Whilst over the last couple of years Government have tried to backtrack and claim that HS2 is all about capacity, not speed, the fundamental tenet of the entire business case are the reduced journey times HS2 would bring, which only come about because of the speed HS2 would travel at.
This is important for them because journey time savings are used to work out the Benefit-Cost Ratio for the project, no matter how spuriously the Government have literally calculated the maxim ‘time is money’, based on the idea that all time on trains is wasted. The reality is that if the BCR had been more realistic initially, HS2 may well have never got this far.
There have been some obvious bits of HS2 Ltds journey time predictions which in the past have clearly been made up. The most obvious one being that it was once claimed HS2 would get from London to Crewe in 58 minutes, but would only take one more minute than that to get to Manchester Airport. This discrepancy has been sorted out with the latest figures produced along with the ‘Phase 2a’ announcement last month, which saw a most journey times moving a minute or so either way.
However, the ones that have always, and still do, look more than a bit optimistic are those around the East Midlands. Besides the fact that, like with the previous example, getting to Toton (or the ‘East Midlands Hub’) is projected to take 51 minutes, or in other words just 2 minutes longer than the London to Birmingham journey time, the thing that has always stuck out is the validity of how long it would take to get from Toton to anywhere people actually want to go.
According to HS2 Ltd, whilst the train from Euston to Toton will take 51 minutes, it will take only 17 minutes to get to the current Nottingham Station, and 20 minutes to Derby. In that, HS2 Ltd state they have assumed a five minute interchange time so the actual journey times they expect are just 12 and 15 minutes.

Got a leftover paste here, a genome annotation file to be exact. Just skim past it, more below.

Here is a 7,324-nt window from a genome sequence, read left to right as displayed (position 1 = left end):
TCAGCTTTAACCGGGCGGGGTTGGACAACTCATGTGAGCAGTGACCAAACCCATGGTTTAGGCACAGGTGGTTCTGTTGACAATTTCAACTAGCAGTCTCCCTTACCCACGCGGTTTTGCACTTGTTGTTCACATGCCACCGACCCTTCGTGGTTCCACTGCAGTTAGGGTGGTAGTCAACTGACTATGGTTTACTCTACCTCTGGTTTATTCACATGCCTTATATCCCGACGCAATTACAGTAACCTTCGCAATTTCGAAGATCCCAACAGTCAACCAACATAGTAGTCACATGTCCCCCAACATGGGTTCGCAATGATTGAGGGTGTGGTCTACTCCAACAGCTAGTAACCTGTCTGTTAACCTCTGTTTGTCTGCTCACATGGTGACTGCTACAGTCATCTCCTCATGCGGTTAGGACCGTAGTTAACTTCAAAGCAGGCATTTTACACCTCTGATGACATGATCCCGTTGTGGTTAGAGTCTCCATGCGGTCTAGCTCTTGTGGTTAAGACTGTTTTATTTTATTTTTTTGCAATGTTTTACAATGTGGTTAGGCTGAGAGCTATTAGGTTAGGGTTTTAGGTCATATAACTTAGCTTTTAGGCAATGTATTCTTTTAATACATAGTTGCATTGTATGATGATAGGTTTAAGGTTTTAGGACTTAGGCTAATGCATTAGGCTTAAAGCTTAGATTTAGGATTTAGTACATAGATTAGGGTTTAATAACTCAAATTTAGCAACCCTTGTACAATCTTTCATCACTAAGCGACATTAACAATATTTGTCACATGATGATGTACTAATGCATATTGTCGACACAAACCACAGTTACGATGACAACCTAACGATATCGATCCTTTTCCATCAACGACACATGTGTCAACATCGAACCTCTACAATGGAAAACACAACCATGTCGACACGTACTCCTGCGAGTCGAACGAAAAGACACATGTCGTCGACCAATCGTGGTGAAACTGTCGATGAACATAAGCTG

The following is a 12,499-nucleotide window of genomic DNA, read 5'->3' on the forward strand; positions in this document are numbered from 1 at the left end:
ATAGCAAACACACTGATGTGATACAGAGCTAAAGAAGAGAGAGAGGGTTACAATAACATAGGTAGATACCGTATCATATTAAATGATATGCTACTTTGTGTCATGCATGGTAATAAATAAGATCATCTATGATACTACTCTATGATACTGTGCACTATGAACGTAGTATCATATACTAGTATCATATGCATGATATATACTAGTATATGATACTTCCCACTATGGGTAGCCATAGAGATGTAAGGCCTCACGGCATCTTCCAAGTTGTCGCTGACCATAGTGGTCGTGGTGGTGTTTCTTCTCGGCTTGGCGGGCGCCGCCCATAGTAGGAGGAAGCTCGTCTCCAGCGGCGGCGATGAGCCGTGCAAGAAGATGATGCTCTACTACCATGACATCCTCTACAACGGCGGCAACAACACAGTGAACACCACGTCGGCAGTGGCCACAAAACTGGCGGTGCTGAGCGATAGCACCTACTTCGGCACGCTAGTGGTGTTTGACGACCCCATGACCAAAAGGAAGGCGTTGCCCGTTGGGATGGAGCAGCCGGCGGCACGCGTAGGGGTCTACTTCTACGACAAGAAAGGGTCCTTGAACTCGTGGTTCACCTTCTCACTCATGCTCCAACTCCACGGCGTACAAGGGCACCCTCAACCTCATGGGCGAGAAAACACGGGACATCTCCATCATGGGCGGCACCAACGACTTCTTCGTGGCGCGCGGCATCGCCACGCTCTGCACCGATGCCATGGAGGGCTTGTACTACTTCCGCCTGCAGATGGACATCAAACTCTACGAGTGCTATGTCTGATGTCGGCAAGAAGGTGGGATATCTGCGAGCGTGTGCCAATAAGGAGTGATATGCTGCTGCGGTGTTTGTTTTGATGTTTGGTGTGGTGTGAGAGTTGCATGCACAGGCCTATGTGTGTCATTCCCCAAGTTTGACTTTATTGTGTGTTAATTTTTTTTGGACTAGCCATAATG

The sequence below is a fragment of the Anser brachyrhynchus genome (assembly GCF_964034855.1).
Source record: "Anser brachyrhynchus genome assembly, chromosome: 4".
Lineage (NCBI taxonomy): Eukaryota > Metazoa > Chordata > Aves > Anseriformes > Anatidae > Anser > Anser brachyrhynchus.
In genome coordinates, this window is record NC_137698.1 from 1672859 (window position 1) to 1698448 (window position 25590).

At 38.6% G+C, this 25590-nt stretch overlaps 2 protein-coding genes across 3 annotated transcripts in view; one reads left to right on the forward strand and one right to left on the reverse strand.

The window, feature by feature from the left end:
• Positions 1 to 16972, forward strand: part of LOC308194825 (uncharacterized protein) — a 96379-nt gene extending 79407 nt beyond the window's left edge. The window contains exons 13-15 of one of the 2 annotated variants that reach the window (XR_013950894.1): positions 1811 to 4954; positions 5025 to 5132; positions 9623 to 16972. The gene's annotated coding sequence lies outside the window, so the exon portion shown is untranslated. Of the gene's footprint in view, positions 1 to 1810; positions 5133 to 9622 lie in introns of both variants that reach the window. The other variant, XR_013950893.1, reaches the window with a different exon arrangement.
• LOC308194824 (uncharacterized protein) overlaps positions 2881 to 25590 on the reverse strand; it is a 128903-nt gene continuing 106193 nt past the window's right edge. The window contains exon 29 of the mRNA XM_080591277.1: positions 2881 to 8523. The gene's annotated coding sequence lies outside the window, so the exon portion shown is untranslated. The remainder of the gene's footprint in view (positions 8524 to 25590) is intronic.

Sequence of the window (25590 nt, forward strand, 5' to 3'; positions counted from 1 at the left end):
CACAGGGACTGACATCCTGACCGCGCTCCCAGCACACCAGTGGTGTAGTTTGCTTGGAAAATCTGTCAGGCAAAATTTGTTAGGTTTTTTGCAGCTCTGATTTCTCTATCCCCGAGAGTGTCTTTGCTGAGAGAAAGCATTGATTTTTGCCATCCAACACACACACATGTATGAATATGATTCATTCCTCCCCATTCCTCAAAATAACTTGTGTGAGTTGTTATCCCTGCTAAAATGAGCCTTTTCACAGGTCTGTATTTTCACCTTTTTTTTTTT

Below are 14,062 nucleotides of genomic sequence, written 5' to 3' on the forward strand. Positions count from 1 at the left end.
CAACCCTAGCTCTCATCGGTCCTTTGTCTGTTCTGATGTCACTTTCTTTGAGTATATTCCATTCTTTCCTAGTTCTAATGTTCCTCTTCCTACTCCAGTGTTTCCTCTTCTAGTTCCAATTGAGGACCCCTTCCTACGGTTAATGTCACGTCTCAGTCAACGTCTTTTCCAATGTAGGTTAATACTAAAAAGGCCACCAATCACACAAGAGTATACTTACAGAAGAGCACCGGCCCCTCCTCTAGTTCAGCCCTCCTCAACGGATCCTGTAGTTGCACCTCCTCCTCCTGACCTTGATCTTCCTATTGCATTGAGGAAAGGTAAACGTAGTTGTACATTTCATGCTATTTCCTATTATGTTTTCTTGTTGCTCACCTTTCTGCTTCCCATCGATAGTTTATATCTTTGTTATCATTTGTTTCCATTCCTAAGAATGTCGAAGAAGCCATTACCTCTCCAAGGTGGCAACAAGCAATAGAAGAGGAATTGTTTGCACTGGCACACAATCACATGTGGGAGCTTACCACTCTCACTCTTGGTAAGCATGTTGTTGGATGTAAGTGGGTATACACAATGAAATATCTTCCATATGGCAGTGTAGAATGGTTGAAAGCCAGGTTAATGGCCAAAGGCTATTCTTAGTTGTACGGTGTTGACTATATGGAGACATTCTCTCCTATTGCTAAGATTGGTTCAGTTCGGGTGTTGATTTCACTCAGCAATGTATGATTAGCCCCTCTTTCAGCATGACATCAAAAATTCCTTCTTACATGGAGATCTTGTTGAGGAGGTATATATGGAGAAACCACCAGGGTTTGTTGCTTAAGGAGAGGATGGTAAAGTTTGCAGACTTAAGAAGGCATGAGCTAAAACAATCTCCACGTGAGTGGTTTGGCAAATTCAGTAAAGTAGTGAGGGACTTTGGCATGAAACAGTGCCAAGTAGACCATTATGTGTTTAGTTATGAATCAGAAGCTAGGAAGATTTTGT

There is of course no proposed regular transport solution in terms of getting to Derby, though there *might* be one train an hour, serving six hourly HS2 arrivals. Anyone who seriously believes it is possible to do that journey by taxi in a quarter of an hour has clearly never used the A52, or if they did, they did so at 3am in the morning.
With getting to Nottingham, there is a public transport to solution, and that is to use the tram. Since an extension was opened in August, the tram terminates at a park and ride in Toton, about half a mile from the proposed HS2 station, and obviously the local authority are asking for money to extend the tram network to the proposed station, and beyond.
However there is one rather large problem with this. Far from taking 12 minutes to get to the current Nottingham train station, the NET timetable shows the tram actually takes 30 minutes. On top of that, it is clear that in assuming a 5 minute interchange time, HS2 Ltd have assumed not only that the tram stop is closer than it is, but will always be a tram there waiting, which will set off the moment all HS2 passengers get on it. The reality is that even in peak times the trams only run every 7-10 minutes, and of course if the tram did get extended the journey time would be longer.
As it currently takes 90 minutes on the train from London to Nottingham, it is hard to see how using HS2 and the local tram could possibly ever beat that time.